Feel the loss, embrace the freedom.
Updated: Oct 10
Imagine for a moment you are standing in the centre of an empty house. Your home. Your sofas and coffee tables and bookshelves are all gone. Your kitchen drawers and cupboards gape naked at you. Your lamps and rugs and pictures are all conspicuously absent. This is the new blank canvas of your life.
Beside you is a medium sized suitcase, a laptop bag and a handbag. This is all you will be taking with you.
This is the point at which you take a deep breath... and try to really feel the overwhelming sense of loss and freedom that this situation presents. Loss and freedom. My two constant companions since that day. From the moment we stood in our empty home, toasting to the future with tear-stained cheeks, ready to abandon our happy, comfortable life.
A major life shift in your thirties is a fight against every urge in your body and mind that really just wants to nest like hell. Your brain is saying ‘buy a townhouse with a Khoi pond!” Your body is saying ‘make babies!’- or in our case, ‘move to the mountains, adopt a truckload of cats and live off the land’. (This is still the long-term plan). Instead, we decided to become gypsies.
When we made this decision, I was sick for weeks. I couldn’t fathom how I would untangle myself from my life. My work was all-consuming. I saw more of my colleagues than my closest friends and family. My team depended on me. What about our families? How could we say goodbye, not knowing when we’d see them again? Our cats? The idea of leaving them behind was horrifying.
Day and night my stomach churned wondering how I would extricate myself from it all. But my churning gut also knew instinctively that this was the right path.
Soon, the universe began casually steamrolling obstacles from our path. Signs abounded. Every day there were little gifts that made our process easier and reminded us to keep sticking to our guns.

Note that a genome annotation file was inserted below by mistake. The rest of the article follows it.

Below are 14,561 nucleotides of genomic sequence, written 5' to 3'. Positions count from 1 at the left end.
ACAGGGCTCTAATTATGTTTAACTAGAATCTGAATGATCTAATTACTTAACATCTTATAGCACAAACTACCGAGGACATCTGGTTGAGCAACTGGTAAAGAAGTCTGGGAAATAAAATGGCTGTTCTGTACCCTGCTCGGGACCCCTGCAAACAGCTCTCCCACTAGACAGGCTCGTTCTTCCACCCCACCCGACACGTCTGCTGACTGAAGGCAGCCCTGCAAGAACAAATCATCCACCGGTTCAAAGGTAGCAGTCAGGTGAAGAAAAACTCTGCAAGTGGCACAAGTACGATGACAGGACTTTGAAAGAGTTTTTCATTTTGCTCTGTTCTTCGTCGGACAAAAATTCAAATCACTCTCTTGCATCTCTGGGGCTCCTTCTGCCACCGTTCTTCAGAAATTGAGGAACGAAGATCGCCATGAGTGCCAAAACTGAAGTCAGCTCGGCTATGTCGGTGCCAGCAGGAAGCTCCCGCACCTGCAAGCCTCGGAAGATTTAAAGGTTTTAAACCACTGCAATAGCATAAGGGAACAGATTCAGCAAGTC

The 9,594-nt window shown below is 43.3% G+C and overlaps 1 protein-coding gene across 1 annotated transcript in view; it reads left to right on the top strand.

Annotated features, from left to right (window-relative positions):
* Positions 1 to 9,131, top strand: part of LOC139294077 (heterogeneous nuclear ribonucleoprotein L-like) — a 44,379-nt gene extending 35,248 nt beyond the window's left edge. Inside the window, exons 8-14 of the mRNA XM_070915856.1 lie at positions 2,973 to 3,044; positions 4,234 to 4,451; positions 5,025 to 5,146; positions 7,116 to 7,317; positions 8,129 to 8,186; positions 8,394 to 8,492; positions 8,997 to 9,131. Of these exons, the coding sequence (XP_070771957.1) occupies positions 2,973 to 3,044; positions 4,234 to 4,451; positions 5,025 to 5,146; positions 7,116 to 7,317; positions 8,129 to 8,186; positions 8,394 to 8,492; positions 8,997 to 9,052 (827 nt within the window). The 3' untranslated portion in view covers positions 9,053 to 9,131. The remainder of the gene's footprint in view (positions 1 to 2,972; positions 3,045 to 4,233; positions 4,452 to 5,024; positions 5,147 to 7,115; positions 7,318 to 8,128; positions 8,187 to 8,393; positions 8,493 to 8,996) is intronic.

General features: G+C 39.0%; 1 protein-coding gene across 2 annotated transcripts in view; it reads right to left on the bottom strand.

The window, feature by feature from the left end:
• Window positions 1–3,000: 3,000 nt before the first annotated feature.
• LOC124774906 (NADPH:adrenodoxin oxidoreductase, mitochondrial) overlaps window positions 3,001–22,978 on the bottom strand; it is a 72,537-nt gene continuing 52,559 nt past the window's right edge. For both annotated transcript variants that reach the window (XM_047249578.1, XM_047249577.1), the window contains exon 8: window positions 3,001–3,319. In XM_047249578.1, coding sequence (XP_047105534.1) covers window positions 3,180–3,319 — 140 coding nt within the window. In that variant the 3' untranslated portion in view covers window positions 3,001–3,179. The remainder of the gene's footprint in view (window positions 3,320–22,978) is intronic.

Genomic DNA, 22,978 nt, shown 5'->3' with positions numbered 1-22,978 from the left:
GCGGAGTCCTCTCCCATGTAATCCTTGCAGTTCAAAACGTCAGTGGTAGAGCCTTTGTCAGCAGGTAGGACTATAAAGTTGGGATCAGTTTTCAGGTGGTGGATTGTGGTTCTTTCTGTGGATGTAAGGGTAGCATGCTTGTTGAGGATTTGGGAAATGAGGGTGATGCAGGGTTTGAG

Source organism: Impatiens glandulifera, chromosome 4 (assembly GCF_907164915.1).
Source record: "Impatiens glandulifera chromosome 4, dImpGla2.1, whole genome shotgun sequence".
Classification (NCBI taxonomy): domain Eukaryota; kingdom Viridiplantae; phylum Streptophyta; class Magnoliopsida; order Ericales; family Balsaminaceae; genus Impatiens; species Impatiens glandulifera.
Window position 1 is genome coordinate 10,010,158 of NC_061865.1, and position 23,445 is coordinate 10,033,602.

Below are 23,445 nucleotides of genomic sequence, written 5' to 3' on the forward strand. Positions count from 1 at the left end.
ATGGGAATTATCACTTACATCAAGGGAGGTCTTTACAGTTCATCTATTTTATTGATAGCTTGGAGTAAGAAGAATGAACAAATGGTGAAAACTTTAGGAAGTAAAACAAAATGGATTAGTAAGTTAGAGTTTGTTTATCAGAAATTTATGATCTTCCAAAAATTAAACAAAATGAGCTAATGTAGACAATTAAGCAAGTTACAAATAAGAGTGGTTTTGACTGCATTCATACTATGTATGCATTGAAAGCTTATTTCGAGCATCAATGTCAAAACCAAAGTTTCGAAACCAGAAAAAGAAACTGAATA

That did not mean I wasn’t scared shitless. It took a full year to prepare for our departure and I spent the first 6 months in a constant state of knee-quivering fear. Thankfully I am blessed with a rational mind, and a wise husband (complete with wizard beard). One day after he’d heard me wailing ‘I’m terrified!’ for the hundredth time he asked me to list the worst things that could happen:
1. We have to come home (not so bad? Family, friends, kitties… I can live with that)
2. We lose a bunch of money and have to start again (well, at this stage, we are living in debt anyway, so that wouldn’t be a major change. We have a support system of family and friends and guaranteed work if we came back. Again, not the end of the world)
After this simple exercise, every time I felt the terror rising up again I would stop and ask myself, ‘what’s the worst that can happen?’. Family. Friends. Work. Kitties. And fear would slink off back to its dark little corner.
Eventually we made a conscious decision to banish fear from our vocabulary and to approach any and all potential obstacles with the calm indifference of stoned Hindu holy men. When you embrace fear (or discomfort) and surrender to joy, it's incredible what happens.
This was lesson number 1: Commit to your course with conviction and positivity, and the universe will have your back. Or, put more simply: Believe.